More blogging to come this week. I know you're on tenterhooks.

Monday, May 11, 2009

And Then There Was the Time I Failed to Recognize Oprah.

And now, a true story from TCAF, the Toronto Comics Arts Festival:

Early Sunday, the Toronto Reference Library. A cold wind blows.

Volunteers like myself are trickling in through the side door. Other potential patrons have noticed this and followed us, but the library isn't open yet, so the security guards are busily preventing non-volunteers from entering. Unfortunately, a lot of the exhibitors left their passes inside, so some of them are getting held up at the door. I notice a tall Asian guy getting stopped. I am fairly certain this is Jason Shiga, who obviously belongs inside.

I tell the grumpy security guard, "No, that guy's OK. He's one of the exhibitors." Turning to the guy, I say, "You're Jason Shiga, right?"

"No," he says, "I'm Brian Lee O'Malley."

At which point my head implodes from pure suck.

Bad enough I didn't recognize the guy on his own, since he's probably the biggest guest of the TCAF. He's only the author of this obscure, little-regarded work. But I was managing his table the day before, so I can't claim I didn't get a good look at him. Plus, you know, I apparently believe that ALL ASIAN CARTOONISTS LOOK ALIKE.

I am dumb.

But I apologized to him profusely afterwards, and he didn't seem angry about it. I got off lightly with a few roundhouse kicks and being thrown into the sun. My face got sooty.

Otherwise, TCAF was fun, despite me, y'know, working the whole time. That is, I was so busy working I didn't have much time to actually enjoy the show. There is a further paradox, I'm discovering, with this stuff: sometimes, you do something like the TCAF for promotion, and you end up so busy that you have little time to actually do the comic that you're promoting, so there's the danger that all the new people you've presumably driven to your site will see nothing new and be angry at you. But hey, this is the new, workaholic me. I did, in fact, manage to keep Lemuria going.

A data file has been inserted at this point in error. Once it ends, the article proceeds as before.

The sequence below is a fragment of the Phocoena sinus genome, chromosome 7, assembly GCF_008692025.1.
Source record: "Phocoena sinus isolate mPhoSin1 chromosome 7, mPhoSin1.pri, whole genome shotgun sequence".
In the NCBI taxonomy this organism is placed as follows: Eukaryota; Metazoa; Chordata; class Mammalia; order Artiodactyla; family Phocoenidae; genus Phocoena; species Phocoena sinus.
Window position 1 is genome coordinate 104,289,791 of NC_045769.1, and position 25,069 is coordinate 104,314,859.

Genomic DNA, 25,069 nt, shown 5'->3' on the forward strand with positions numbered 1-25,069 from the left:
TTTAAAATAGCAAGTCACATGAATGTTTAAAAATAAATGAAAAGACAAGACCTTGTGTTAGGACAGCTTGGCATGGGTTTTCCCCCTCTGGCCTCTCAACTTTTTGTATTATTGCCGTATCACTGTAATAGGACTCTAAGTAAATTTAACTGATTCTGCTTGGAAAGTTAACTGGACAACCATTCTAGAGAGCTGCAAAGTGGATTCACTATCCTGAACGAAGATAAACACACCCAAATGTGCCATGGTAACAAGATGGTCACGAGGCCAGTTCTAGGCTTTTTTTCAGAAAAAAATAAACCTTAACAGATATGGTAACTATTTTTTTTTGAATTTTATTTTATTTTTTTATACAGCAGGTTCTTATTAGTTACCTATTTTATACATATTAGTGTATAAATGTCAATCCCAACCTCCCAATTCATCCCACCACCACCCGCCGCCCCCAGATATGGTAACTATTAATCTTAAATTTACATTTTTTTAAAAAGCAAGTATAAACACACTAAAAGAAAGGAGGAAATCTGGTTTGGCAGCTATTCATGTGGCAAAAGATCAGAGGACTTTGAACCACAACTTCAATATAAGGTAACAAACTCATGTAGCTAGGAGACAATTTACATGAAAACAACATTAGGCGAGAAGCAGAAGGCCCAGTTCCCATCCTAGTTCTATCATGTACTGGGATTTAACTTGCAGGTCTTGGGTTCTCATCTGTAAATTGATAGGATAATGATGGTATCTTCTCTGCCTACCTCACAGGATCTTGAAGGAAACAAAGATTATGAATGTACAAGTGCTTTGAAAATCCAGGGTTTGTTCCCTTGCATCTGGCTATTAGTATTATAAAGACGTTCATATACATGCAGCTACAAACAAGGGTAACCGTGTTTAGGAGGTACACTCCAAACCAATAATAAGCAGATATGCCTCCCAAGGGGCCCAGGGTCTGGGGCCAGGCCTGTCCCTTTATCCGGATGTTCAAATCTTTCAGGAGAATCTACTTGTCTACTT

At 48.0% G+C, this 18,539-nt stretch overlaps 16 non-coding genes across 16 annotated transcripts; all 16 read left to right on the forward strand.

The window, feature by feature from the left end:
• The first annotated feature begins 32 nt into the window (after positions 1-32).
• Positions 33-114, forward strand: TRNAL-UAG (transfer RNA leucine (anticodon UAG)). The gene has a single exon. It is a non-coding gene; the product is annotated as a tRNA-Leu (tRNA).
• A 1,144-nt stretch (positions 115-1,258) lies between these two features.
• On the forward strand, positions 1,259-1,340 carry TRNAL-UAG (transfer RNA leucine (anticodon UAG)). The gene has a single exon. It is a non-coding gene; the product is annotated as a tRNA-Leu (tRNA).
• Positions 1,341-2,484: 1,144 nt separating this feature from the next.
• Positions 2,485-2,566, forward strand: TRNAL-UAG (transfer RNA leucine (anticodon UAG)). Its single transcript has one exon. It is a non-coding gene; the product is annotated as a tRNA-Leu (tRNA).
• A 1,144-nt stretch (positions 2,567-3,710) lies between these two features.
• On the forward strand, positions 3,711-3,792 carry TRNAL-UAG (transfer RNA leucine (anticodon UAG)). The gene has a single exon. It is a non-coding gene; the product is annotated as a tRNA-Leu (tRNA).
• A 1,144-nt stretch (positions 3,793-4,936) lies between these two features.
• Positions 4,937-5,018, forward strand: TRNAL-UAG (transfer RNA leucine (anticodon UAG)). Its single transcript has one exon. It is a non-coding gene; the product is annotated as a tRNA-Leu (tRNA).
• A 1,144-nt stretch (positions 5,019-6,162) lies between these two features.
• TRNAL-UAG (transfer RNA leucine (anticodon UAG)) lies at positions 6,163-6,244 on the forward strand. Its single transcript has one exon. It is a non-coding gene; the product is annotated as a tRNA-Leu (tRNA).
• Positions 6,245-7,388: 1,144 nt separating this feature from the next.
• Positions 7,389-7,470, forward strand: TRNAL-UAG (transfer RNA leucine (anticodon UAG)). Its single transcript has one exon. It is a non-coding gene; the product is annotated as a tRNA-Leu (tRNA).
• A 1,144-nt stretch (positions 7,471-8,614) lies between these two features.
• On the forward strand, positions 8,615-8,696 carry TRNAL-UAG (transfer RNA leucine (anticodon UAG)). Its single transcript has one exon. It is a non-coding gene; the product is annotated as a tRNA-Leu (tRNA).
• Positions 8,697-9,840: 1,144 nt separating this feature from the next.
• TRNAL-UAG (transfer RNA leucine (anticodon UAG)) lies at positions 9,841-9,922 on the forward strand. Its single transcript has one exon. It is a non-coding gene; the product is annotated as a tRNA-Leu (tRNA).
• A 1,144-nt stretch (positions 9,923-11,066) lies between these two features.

Speaking of which, the third page (not including cover) went up today! And so, belatedly, did the first of a new round of Night Shift! And my traffic spirals downwards! Whoo?

Friday, May 8, 2009

Hey, I’ve Always Wondered: If Spock is Half-Human, Shouldn’t He Only Have, Like, One Pointed Ear?

So, like everyone else on the web, I am legally obligated to review the new Star Trek movie. FACT ONE: This is being written mere moments after seeing the thing, in the flush of post-coital passions and whatnot. FACT TWO: Spoilers herein.

Oddly enough, the people who summed this movie up best are The Onion. Not the A.V. Club, but this already-classic clip, which says so much about the last twenty years of Star Trek…and yet, captures the flipside as well.

Star Trek is, let’s face it, ridiculous. Dopey. Cheesy. Campy. All that good stuff. It’s been ridiculous for so long that it’s almost become the emotional core of the show.

Bear with me on this.

I maintain that a biggish part of the charm of the show, at this point in time and possibly even back when it was on the air, is the immense, unbelievable gap between its intentions and its execution. I don’t think any pop culture property has had such a bold, immense, inspiring vision coupled with such hilarious ineptitude. I’m not just talking about Styrofoam rocks and rubber costumes here, I’m talking about what an unbelievable struggle it tended to be for the writers to convey their basic themes in a coherent manner. Almost every episode, Spock would say something utterly insane and irrational and then claim he was just being logical. Almost every episode, Kirk would honour the Prime Directive by fucking up a planet for their own good.* Almost every episode, the show would celebrate science and reason with a stream of unremitting gobbledegook passed off as technical know-how. Almost every episode, this most ideal of crews in this most ideal of societies would act like total dicks to each other and to everyone else.